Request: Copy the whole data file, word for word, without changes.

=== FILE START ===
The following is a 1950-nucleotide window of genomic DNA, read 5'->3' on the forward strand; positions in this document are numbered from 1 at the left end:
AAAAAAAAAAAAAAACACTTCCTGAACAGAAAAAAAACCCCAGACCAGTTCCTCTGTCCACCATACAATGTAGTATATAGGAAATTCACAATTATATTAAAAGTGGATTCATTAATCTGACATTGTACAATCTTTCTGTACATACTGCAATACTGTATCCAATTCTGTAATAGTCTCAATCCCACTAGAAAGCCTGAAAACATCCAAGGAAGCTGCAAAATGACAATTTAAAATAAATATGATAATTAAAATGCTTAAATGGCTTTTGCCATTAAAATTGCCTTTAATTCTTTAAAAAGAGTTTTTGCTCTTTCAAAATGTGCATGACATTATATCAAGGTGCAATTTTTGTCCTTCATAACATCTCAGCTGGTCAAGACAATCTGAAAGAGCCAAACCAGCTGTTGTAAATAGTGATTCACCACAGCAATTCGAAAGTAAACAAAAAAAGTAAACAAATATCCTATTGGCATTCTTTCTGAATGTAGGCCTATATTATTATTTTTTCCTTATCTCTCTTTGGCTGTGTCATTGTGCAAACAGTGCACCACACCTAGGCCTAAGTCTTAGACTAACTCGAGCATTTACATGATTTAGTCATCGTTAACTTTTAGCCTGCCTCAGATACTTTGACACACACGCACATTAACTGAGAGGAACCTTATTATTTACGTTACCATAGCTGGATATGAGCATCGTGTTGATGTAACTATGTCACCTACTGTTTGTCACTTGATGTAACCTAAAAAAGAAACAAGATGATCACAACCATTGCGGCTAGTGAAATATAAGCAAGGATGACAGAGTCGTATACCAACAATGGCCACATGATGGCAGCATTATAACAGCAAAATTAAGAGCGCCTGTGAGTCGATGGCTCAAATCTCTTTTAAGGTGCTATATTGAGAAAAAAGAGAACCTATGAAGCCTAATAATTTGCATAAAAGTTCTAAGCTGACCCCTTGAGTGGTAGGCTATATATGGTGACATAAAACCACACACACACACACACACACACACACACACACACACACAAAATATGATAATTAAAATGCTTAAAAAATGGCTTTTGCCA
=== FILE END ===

The following is a 1950-nucleotide window of genomic DNA, read 5'->3' on the forward strand; positions in this document are numbered from 1 at the left end:
AAAAAAAAAAAAAAACACTTCCTGAACAGAAAAAAAACCCCAGACCAGTTCCTCTGTCCACCATACAATGTAGTATATAGGAAATTCACAATTATATTAAAAGTGGATTCATTAATCTGACATTGTACAATCTTTCTGTACATACTGCAATACTGTATCCAATTCTGTAATAGTCTCAATCCCACTAGAAAGCCTGAAAACATCCAAGGAAGCTGCAAAATGACAATTTAAAATAAATATGATAATTAAAATGCTTAAATGGCTTTTGCCATTAAAATTGCCTTTAATTCTTTAAAAAGAGTTTTTGCTCTTTCAAAATGTGCATGACATTATATCAAGGTGCAATTTTTGTCCTTCATAACATCTCAGCTGGTCAAGACAATCTGAAAGAGCCAAACCAGCTGTTGTAAATAGTGATTCACCACAGCAATTCGAAAGTAAACAAAAAAAGTAAACAAATATCCTATTGGCATTCTTTCTGAATGTAGGCCTATATTATTATTTTTTCCTTATCTCTCTTTGGCTGTGTCATTGTGCAAACAGTGCACCACACCTAGGCCTAAGTCTTAGACTAACTCGAGCATTTACATGATTTAGTCATCGTTAACTTTTAGCCTGCCTCAGATACTTTGACACACACGCACATTAACTGAGAGGAACCTTATTATTTACGTTACCATAGCTGGATATGAGCATCGTGTTGATGTAACTATGTCACCTACTGTTTGTCACTTGATGTAACCTAAAAAAGAAACAAGATGATCACAACCATTGCGGCTAGTGAAATATAAGCAAGGATGACAGAGTCGTATACCAACAATGGCCACATGATGGCAGCATTATAACAGCAAAATTAAGAGCGCCTGTGAGTCGATGGCTCAAATCTCTTTTAAGGTGCTATATTGAGAAAAAAGAGAACCTATGAAGCCTAATAATTTGCATAAAAGTTCTAAGCTGACCCCTTGAGTGGTAGGCTATATATGGTGACATAAAACCACACACACACACACACACACACACACACACACACACACAAAATATGATAATTAAAATGCTTAAAAAATGGCTTTTGCCA